The Sumida River Pilgrimage to the Seven Deities of Good Fortune
The Origins of the Seven Deities of Good Fortune
 The seven essential virtues have been treasured by mankind throughout much of history. Fortune, longevity, popularity, integrity, amiability, power and magnanimity became associated with Shinto and Buddhist saints. In Japan the seven deities of good fortune have been symbols of these auspicious virtues since the late Muromachi period. Since the late Edo period it has been a popular custom among townsfolk to make a pilgrimage to the seven deities of good fortune and pray for happiness in the coming year.

Tamon Temple:Bishamonten (Power)
 Bishamonten is from India. Clad in armor, with a spear in his right hand and a two-storied pagoda in his left, he is armed and fierce. When portrayed as a guardian and one of the four heavenly kings, he is Tamonten but as one of the seven deities of good fortune he is called Bishamonten.

Shirahige Shrine: Jurojin (Longevity).
 Jurojin is the Chinese deity of long life and carries a staff with a scroll tied to it. He is accompanied by a deer, the symbol of a lifespan of three thousand years.

Hyakka Garden: Fukurokuju (Popularity)
 Fukurokuju is a Chinese deity who is thought to be the embodiment of the south polar star. He is accompanied by a crane or tortoise.

Chomei Temple: Benzaiten (Amiability)
 Benzaiten is a sea goddess from India. She plays the biwa (Japanese lute) and is a patroness of music, oratory and prosperity.

Kofuku Temple: Lord Hotei (Magnanimity)
 Hotei is from China where he was a Zen monk. This plump and cheerful figure carries a large bag over his back from which he dispenses joy. Innocent and simple, he guides us to the richness of life without greed.

Mimeguri Shrine: Ebisu (Integrity)
 Ebisu holds a fishing rod in his right hand and a large sea bream dangles from his left hand. He was very popular among the thriving merchants of the Muromachi period who embraced him as the deity of business prosperity.

Mimeguri Shrine: Daikoku (Fortune)
 Daikoku is from India and also called Daikokuten. He carries a small mallet in his right hand and stands on bales of rice. Often paired with Ebisu, he is the kitchen deity.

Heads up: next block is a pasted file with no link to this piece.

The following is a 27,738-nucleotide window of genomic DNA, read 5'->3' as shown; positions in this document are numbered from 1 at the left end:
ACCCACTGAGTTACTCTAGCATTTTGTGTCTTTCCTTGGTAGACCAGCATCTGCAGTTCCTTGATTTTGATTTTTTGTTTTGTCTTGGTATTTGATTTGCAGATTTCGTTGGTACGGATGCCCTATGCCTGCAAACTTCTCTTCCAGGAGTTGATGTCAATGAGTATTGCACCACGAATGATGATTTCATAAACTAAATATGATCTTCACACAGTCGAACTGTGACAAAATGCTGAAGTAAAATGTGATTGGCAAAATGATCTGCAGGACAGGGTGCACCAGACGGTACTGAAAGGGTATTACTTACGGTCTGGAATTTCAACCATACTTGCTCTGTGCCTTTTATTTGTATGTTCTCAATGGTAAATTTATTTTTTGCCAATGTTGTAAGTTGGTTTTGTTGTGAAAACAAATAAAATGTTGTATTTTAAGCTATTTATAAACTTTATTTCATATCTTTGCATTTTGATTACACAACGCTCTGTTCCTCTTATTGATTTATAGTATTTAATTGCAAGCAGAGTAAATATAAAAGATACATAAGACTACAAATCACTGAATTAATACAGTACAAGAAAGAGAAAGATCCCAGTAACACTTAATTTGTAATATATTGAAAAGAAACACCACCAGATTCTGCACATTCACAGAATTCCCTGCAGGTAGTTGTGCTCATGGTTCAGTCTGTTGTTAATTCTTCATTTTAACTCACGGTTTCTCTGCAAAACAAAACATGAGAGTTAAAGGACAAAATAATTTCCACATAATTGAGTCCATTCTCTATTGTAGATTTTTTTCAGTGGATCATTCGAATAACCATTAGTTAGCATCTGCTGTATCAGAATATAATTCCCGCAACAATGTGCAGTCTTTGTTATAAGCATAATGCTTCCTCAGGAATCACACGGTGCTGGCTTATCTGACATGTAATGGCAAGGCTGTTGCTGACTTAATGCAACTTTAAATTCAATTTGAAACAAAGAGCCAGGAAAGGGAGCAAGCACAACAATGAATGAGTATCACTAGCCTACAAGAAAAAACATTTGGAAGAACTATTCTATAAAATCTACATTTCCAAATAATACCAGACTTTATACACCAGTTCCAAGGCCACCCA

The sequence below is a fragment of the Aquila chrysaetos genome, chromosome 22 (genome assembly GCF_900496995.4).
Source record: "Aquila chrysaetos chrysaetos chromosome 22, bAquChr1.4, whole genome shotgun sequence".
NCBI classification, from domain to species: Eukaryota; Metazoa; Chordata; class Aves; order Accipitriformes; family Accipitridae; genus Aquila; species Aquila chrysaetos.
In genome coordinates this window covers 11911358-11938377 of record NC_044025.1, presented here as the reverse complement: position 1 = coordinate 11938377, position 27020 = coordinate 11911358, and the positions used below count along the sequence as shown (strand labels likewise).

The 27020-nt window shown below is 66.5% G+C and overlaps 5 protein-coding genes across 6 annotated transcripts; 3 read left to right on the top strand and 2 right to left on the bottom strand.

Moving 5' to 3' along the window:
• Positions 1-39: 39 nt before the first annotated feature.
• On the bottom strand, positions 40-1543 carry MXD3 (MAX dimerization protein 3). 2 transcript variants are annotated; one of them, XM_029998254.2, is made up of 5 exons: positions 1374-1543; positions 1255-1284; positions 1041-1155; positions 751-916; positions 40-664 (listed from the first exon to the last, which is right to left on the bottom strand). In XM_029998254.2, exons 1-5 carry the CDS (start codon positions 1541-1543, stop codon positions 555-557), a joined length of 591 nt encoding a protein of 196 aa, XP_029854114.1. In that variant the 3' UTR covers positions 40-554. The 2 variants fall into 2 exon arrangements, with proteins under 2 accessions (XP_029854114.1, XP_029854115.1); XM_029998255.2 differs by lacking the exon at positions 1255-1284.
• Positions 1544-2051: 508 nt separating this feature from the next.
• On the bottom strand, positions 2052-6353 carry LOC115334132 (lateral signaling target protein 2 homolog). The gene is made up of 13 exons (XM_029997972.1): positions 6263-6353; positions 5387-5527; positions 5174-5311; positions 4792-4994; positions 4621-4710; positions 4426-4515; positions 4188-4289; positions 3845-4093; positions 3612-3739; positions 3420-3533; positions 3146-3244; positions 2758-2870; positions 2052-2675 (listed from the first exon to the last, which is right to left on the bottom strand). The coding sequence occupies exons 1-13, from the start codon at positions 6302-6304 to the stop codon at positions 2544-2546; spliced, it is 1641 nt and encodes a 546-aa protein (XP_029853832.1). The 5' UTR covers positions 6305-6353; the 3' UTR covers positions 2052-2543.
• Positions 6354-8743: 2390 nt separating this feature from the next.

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Information about the Joraku Pagoda: a Group Repository for Everlasting Repose
 Supporters of the Shingon-Chisan Tamon Temple receive a Buddhist memorial service, posthumous name and interment of ashes. (No restrictions on denomination, nationality, sex or age.)

■Group Ceremonies
 Rites during Higan week on the day of the spring equinox
 O-Segaki (Feeding of the Hungry Ghosts) May 9
 The O-Bon Festival (Feast of Lanterns) July 15
 Rites during Higan week on the day of the fall equinox

 1. A sum of \300,000 for group interment of the ashes
 2. A sum of \700,000 for enshrinement of the ashes in an funerary urn, group interment and observances of the first, second, sixth and twelfth year anniversaries.

■The following are included in the above expenses
 1. Offerings for the interment ceremony
 2. Manufacture and installation of a standard funerary plate with posthumous name, secular name and date of death.
 3. Offerings for the second-anniversary memorial service.

 There are no maintenance or administrative fees.
Shingon-Chisan Buddhism Sumidasan Kisshoin Tamon Temple
 TEL:03-3616-6002 ADRESS:31-13, Sumida 5-Chome Sumida-ku, Tokyo  ...Copyright 2007 sumidasan-tamonji...